He is Duke of Normandy and father of William the Conqueror. Of a fiery disposition and at 17 he takes over the succession of his brother Richard III of Normandy at the head of the Duchy. Shortly after a conflict arises, which sees them face to face at Falaise for the control of the Château. His beginning was difficult, but once his authority was established peace prevailed within the Duchy. His foreign policy actions were marked notably by the arrival at his court of the refugee sons of the Saxon king Ethelred. He then leads an expedition against King Cnut’s England to organise their return. This expedition is a failure as the ships are scattered by a storm.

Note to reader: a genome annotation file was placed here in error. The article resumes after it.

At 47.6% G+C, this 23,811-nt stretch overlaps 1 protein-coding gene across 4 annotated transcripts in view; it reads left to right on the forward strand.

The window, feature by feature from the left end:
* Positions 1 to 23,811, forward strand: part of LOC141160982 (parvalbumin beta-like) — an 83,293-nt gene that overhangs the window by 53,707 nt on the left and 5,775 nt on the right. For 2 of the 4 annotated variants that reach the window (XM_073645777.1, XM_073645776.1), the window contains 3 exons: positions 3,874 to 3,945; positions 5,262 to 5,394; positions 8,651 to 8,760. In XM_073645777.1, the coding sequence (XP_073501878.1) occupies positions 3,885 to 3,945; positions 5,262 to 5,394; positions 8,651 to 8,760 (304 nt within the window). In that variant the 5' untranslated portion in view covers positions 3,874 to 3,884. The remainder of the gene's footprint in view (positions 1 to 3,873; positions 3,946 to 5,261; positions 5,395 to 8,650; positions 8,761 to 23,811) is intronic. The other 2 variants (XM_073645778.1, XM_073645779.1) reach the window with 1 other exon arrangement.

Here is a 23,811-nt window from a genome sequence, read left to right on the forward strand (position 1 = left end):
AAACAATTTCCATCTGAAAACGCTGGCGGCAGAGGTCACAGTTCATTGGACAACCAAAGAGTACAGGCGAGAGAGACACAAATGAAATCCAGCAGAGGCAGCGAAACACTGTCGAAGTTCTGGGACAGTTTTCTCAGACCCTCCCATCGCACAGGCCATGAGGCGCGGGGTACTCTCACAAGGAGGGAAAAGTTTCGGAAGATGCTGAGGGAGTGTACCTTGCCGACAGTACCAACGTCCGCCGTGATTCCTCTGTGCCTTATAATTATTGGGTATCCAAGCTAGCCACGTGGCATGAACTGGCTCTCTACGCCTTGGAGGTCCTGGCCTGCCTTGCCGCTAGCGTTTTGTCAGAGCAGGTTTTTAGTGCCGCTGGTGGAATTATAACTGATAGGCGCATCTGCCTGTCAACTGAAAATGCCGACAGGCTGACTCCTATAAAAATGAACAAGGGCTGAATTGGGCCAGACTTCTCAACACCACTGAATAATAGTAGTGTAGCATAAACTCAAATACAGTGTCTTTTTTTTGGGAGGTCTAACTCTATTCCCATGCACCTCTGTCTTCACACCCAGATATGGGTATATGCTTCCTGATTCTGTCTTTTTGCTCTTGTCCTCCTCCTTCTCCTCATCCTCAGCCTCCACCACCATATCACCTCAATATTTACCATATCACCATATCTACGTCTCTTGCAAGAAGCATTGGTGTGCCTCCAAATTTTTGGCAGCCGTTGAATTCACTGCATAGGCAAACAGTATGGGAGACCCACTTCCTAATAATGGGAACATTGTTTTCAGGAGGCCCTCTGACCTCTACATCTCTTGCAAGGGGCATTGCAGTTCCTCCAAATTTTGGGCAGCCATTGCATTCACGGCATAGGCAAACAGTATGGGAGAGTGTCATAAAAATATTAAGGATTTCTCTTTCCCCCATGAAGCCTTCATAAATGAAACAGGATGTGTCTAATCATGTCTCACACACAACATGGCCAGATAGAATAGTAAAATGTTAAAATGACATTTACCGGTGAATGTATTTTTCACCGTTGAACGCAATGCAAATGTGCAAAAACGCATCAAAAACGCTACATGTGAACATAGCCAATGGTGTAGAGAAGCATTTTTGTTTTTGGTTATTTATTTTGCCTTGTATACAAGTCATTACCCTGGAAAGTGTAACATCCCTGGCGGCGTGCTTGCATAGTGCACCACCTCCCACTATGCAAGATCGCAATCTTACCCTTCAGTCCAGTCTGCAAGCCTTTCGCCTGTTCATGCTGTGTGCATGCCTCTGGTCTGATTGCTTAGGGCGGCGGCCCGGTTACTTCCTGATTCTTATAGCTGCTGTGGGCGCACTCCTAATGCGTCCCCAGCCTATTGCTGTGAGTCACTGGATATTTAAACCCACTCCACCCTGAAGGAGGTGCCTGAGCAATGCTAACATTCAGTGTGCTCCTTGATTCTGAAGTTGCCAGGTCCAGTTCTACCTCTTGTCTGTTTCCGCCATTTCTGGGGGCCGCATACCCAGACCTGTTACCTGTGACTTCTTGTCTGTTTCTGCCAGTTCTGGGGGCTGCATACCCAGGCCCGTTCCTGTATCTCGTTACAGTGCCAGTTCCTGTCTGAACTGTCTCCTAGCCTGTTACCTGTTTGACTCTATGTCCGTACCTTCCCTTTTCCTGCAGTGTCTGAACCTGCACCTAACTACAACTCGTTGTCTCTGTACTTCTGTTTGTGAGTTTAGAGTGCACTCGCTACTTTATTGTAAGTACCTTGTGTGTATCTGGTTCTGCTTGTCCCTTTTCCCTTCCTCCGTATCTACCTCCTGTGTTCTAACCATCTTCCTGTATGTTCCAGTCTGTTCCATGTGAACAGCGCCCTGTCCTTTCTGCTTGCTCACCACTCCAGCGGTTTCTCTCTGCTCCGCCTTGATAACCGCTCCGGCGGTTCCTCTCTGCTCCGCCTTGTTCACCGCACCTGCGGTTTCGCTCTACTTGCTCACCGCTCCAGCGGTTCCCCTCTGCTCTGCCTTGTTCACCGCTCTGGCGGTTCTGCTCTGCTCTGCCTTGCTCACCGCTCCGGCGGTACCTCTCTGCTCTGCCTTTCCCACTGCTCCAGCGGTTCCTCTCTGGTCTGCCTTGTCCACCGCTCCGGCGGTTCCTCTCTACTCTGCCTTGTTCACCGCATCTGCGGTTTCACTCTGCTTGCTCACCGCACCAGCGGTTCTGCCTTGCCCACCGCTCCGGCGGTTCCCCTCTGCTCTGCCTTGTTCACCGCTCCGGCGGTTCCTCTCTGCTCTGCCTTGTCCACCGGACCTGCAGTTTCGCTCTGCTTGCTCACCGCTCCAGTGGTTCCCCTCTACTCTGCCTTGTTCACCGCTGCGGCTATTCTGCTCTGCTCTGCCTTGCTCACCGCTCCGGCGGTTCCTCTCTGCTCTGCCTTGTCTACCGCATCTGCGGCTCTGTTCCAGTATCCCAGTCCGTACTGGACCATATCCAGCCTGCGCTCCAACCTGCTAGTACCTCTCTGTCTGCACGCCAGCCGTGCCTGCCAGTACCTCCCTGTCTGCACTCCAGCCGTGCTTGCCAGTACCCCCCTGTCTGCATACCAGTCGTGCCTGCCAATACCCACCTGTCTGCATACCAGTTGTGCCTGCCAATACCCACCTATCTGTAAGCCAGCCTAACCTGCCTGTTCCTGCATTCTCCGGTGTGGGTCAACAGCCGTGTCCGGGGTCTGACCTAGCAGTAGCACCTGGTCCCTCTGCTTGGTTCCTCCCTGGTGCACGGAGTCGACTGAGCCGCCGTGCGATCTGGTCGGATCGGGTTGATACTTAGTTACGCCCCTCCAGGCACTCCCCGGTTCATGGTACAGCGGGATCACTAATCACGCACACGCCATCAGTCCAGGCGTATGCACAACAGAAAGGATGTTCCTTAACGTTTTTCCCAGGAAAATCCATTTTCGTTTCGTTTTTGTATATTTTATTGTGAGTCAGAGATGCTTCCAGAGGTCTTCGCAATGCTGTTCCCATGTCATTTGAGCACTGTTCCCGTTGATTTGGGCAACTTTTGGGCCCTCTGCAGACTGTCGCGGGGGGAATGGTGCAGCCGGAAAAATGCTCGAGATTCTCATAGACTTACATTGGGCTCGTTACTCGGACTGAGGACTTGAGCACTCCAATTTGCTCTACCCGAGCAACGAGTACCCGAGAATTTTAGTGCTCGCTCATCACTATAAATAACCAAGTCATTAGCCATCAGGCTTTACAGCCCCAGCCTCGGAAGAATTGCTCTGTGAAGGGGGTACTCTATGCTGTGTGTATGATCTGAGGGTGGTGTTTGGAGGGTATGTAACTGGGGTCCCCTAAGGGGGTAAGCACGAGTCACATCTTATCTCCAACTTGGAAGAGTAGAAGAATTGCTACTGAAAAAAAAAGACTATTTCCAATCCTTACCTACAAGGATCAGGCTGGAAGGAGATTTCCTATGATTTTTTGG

It is during the year 1027 that he conceives William with Herlève de Falaise. Later, doubtless to expiate his actions with regard to the appropriation of Church assets dating from his youth he decides to undertake a pilgrimage to Jerusalem. Prior to his departure he makes sure to present his possible successor, the young William, his son aged 7 years, to the barons of Normandy assembled at Fécamp. He then embarks on this pilgrimage, never to return. Falling ill on the way back he dies at Nicaea (Turkey) in 1035.